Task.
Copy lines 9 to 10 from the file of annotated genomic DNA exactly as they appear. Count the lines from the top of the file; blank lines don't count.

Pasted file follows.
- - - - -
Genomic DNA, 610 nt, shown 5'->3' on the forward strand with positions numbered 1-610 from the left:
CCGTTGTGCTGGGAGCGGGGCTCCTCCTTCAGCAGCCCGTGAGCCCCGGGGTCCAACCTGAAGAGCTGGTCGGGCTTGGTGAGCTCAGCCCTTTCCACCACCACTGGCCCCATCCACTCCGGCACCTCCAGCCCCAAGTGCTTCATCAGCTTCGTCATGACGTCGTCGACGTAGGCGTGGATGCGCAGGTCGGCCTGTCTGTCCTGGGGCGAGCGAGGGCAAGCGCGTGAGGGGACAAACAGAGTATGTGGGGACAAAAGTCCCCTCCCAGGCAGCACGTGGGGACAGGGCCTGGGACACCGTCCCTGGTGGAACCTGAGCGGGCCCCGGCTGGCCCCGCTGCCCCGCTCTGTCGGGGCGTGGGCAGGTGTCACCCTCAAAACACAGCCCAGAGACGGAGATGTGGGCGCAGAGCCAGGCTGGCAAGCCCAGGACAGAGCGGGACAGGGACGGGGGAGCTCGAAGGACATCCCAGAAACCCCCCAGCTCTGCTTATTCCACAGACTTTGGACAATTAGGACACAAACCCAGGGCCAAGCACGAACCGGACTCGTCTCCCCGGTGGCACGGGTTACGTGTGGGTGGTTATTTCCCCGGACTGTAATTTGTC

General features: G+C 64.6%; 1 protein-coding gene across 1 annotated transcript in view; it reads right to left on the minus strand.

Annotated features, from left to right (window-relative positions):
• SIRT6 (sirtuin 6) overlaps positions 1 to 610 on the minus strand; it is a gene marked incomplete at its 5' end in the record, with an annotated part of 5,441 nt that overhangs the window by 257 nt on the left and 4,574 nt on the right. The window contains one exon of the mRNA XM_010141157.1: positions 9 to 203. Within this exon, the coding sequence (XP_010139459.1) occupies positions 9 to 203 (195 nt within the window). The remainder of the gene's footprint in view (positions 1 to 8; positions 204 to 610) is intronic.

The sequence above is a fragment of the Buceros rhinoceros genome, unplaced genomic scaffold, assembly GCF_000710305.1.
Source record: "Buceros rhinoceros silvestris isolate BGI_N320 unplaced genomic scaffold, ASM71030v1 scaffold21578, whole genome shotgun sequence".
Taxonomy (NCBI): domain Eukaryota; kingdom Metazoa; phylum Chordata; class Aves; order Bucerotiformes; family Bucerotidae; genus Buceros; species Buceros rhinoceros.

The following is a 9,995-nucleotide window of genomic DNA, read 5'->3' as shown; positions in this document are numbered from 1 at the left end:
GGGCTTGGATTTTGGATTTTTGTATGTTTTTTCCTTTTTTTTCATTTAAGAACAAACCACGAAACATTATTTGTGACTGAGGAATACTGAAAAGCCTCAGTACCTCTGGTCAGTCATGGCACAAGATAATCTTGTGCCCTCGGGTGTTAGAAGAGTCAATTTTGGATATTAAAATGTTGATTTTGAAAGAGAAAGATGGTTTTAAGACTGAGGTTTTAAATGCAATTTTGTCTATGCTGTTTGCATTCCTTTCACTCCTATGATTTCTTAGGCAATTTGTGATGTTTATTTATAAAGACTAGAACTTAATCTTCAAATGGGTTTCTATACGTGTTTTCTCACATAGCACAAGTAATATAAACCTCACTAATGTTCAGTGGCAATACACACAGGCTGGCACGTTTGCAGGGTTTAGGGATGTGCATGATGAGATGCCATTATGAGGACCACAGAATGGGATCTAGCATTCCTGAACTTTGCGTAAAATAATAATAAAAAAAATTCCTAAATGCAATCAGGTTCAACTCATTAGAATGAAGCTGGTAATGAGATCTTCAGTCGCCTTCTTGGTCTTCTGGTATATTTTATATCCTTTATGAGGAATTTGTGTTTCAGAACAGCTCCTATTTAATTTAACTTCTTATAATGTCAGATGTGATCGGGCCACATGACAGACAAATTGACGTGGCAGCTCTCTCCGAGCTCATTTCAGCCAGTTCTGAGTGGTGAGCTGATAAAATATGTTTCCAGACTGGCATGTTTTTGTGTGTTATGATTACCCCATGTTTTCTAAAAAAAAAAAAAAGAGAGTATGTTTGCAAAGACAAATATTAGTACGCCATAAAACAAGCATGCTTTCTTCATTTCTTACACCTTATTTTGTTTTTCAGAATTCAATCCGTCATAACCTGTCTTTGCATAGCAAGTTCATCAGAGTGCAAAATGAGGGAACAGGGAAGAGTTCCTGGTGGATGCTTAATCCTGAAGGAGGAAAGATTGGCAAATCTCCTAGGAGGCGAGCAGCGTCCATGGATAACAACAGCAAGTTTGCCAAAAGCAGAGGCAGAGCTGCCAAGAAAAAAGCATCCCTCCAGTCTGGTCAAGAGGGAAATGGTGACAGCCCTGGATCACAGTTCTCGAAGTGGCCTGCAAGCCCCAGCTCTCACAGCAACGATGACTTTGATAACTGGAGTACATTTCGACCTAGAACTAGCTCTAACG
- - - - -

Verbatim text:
The following is a 9,995-nucleotide window of genomic DNA, read 5'->3' as shown; positions in this document are numbered from 1 at the left end:
GGGCTTGGATTTTGGATTTTTGTATGTTTTTTCCTTTTTTTTCATTTAAGAACAAACCACGAAACATTATTTGTGACTGAGGAATACTGAAAAGCCTCAGTACCTCTGGTCAGTCATGGCACAAGATAATCTTGTGCCCTCGGGTGTTAGAAGAGTCAATTTTGGATATTAAAATGTTGATTTTGAAAGAGAAAGATGGTTTTAAGACTGAGGTTTTAAATGCAATTTTGTCTATGCTGTTTGCATTCCTTTCACTCCTATGATTTCTTAGGCAATTTGTGATGTTTATTTATAAAGACTAGAACTTAATCTTCAAATGGGTTTCTATACGTGTTTTCTCACATAGCACAAGTAATATAAACCTCACTAATGTTCAGTGGCAATACACACAGGCTGGCACGTTTGCAGGGTTTAGGGATGTGCATGATGAGATGCCATTATGAGGACCACAGAATGGGATCTAGCATTCCTGAACTTTGCGTAAAATAATAATAAAAAAAATTCCTAAATGCAATCAGGTTCAACTCATTAGAATGAAGCTGGTAATGAGATCTTCAGTCGCCTTCTTGGTCTTCTGGTATATTTTATATCCTTTATGAGGAATTTGTGTTTCAGAACAGCTCCTATTTAATTTAACTTCTTATAATGTCAGATGTGATCGGGCCACATGACAGACAAATTGACGTGGCAGCTCTCTCCGAGCTCATTTCAGCCAGTTCTGAGTGGTGAGCTGATAAAATATGTTTCCAGACTGGCATGTTTTTGTGTGTTATGATTACCCCATGTTTTCTAAAAAAAAAAAAAAGAGAGTATGTTTGCAAAGACAAATATTAGTACGCCATAAAACAAGCATGCTTTCTTCATTTCTTACACCTTATTTTGTTTTTCAGAATTCAATCCGTCATAACCTGTCTTTGCATAGCAAGTTCATCAGAGTGCAAAATGAGGGAACAGGGAAGAGTTCCTGGTGGATGCTTAATCCTGAAGGAGGAAAGATTGGCAAATCTCCTAGGAGGCGAGCAGCGTCCATGGATAACAACAGCAAGTTTGCCAAAAGCAGAGGCAGAGCTGCCAAGAAAAAAGCATCCCTCCAGTCTGGTCAAGAGGGAAATGGTGACAGCCCTGGATCACAGTTCTCGAAGTGGCCTGCAAGCCCCAGCTCTCACAGCAACGATGACTTTGATAACTGGAGTACATTTCGACCTAGAACTAGCTCTAACG